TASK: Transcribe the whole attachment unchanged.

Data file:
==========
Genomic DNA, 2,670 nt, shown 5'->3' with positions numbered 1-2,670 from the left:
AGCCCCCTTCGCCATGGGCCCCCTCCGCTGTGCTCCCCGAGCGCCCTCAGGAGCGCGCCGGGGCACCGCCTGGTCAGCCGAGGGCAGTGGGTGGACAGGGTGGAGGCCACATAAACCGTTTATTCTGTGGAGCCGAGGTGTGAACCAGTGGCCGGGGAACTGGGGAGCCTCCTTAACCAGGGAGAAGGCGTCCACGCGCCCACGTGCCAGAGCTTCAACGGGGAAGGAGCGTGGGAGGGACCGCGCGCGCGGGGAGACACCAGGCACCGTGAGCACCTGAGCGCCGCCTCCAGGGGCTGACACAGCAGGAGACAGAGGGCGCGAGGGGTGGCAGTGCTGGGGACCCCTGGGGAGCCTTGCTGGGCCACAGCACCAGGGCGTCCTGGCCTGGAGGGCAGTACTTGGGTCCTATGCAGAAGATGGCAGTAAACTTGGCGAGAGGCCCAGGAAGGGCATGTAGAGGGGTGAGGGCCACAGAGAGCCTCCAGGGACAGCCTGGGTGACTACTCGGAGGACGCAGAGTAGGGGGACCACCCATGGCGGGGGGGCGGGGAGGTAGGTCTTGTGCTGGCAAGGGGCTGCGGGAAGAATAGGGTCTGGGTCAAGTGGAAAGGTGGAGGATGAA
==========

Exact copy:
Genomic DNA, 2,670 nt, shown 5'->3' with positions numbered 1-2,670 from the left:
AGCCCCCTTCGCCATGGGCCCCCTCCGCTGTGCTCCCCGAGCGCCCTCAGGAGCGCGCCGGGGCACCGCCTGGTCAGCCGAGGGCAGTGGGTGGACAGGGTGGAGGCCACATAAACCGTTTATTCTGTGGAGCCGAGGTGTGAACCAGTGGCCGGGGAACTGGGGAGCCTCCTTAACCAGGGAGAAGGCGTCCACGCGCCCACGTGCCAGAGCTTCAACGGGGAAGGAGCGTGGGAGGGACCGCGCGCGCGGGGAGACACCAGGCACCGTGAGCACCTGAGCGCCGCCTCCAGGGGCTGACACAGCAGGAGACAGAGGGCGCGAGGGGTGGCAGTGCTGGGGACCCCTGGGGAGCCTTGCTGGGCCACAGCACCAGGGCGTCCTGGCCTGGAGGGCAGTACTTGGGTCCTATGCAGAAGATGGCAGTAAACTTGGCGAGAGGCCCAGGAAGGGCATGTAGAGGGGTGAGGGCCACAGAGAGCCTCCAGGGACAGCCTGGGTGACTACTCGGAGGACGCAGAGTAGGGGGACCACCCATGGCGGGGGGGCGGGGAGGTAGGTCTTGTGCTGGCAAGGGGCTGCGGGAAGAATAGGGTCTGGGTCAAGTGGAAAGGTGGAGGATGAA